What we have then is a weak AI being confused for a strong AI. A weak AI is a machine that can demonstrate some form of intelligence and perform specific tasks well but lacks mental states. On the other hand, a Strong AI is fully conscious and has mental states: there is something that it is like to be a Strong AI. The set of skills that Samantha possesses is limited to those of a personal assistant, but Samantha could still pass a Turing Test and therefore could pass as human. For many, the Turing Test is the gold-standard measure of whether an artificial intelligence can think and is therefore, in some sense, a person. My view is that it’s a very weak test. It relies on a fairly small set of very specific abilities, focused on language and on the interpretation of human intent, which would allow a machine to pass as a person when it is not one.

I’m not arguing that a machine like Samantha could never be conscious (I don’t believe there’s any a priori reason why Strong AIs couldn’t exist), but rather that the sort of AI we are getting good at creating are weak AIs. Douglas Hofstadter describes the current state of AIs as follows:


Watson is basically a text search algorithm connected to a database just like Google search. It doesn’t understand what it’s reading. In fact, read is the wrong word. It’s not reading anything because it’s not comprehending anything. Watson is finding text without having a clue as to what the text means.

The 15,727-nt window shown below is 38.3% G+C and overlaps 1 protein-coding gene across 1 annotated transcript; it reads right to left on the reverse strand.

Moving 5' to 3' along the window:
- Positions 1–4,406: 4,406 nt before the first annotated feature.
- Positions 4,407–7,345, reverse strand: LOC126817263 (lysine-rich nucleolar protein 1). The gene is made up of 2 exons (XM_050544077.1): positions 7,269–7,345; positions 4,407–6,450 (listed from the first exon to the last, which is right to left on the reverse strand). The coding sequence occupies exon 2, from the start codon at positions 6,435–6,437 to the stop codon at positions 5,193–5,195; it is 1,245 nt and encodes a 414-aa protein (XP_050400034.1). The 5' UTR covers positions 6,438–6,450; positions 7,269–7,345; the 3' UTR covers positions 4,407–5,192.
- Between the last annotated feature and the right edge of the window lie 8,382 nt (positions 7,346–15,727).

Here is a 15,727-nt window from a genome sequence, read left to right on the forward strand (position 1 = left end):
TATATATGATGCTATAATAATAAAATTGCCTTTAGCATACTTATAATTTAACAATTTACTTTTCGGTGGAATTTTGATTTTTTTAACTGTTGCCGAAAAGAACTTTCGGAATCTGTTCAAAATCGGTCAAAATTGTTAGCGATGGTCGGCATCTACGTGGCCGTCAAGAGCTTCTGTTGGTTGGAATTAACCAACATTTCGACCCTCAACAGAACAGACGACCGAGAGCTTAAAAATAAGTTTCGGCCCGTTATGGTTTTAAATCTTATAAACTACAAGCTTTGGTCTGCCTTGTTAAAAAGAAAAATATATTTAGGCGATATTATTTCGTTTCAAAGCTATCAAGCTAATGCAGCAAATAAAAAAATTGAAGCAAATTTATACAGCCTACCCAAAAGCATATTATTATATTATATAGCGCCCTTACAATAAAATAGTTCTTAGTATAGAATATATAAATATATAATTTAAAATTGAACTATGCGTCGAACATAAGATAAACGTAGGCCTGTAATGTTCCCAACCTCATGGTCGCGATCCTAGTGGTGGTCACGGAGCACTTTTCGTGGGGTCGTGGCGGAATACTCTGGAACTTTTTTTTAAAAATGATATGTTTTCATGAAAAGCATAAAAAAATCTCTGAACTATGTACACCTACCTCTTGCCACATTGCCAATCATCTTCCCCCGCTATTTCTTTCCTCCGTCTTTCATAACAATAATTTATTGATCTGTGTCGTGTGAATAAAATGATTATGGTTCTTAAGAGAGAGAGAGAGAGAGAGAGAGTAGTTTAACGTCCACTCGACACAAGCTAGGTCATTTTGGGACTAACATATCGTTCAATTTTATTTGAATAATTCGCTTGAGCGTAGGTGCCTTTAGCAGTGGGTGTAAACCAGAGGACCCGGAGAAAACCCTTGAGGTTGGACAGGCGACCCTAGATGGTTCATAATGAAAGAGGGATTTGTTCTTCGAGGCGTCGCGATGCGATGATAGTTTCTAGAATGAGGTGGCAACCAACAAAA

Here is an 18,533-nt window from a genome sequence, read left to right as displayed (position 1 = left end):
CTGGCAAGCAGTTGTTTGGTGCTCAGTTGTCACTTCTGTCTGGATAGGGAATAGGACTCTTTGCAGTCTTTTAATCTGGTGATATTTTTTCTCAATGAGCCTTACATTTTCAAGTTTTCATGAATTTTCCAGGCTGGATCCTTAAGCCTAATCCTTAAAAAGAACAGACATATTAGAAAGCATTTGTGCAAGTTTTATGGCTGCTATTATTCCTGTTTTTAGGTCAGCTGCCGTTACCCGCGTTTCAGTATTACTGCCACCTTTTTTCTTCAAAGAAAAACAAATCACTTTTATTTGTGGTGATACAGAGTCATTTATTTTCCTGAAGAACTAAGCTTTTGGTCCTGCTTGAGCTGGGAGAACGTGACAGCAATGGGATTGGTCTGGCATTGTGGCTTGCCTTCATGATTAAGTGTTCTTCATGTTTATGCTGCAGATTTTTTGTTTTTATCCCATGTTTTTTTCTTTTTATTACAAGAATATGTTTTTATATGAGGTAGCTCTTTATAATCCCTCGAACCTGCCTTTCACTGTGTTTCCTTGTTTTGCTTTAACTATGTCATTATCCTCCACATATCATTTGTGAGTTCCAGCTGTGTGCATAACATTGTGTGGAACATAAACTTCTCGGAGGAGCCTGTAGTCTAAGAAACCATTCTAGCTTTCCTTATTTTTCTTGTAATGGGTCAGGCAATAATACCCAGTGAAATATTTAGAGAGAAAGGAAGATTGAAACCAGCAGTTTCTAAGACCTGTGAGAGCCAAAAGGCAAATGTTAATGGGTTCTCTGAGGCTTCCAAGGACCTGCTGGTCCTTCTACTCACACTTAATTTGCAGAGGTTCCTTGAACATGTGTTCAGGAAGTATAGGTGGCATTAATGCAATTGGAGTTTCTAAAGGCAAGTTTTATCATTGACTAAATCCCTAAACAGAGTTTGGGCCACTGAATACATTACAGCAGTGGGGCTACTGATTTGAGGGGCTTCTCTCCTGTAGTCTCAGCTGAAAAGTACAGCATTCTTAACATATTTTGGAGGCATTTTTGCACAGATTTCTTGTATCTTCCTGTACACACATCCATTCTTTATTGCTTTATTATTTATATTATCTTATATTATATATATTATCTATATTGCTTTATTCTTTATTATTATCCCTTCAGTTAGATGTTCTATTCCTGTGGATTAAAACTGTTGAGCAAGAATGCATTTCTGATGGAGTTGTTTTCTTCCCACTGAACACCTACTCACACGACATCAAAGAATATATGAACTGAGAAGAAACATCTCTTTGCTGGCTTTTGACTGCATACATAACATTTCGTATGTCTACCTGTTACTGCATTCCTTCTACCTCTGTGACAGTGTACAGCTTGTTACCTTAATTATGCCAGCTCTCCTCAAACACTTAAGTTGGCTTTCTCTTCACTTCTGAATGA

Given that Her is set in the near future, it doesn’t seem likely that the dominant modern approach to AI – machine learning  – would have been displaced by then. As such, Samantha would just be a pattern-recognising algorithm that couldn’t understand anything Theodore said nor any of his emotions. She would, in short, be an object.

Now I’m far from the first to raise this possibility, and many others seemed to have felt the same way about the film, comparing it to Lars and the Real Girl. If “Samantha” is just an object, the film shifts from a reflection on love with a bittersweet ending into a profoundly depressing meditation on human loneliness. It at least ends on a more hopeful note as Theodore escapes his lonely bubble.

So what do I mean when I say Twombly is a wireheader and not just a lonely objectophiliac? Before I explain what I mean by wireheading, let’s consider what’s so troubling about Samantha if she is just a weak AI. Weak AIs are just a bundle of algorithms, simple functions that proceed stepwise from a given input to provide an appropriate output. That our highest ideals of love and emotional connection could be reduced to simple, mindless algorithms and be so effectively simulated by a computer program seems to diminish and invalidate them. Daniel Dennett (1995) describes algorithms as a universal acid as they are capable of eating through our most cherished notions. Here he describes the most powerful of all blind algorithmic processes – natural selection:


Here then is Darwin’s dangerous idea: the algorithmic level is the level that best accounts for the speed of the antelope, the wing of the eagle, the shape of the orchid, the diversity of species and all the other occasions for wonder in the world of nature. It is hard to believe that something as mindless and mechanical as an algorithm could produce such wonderful things.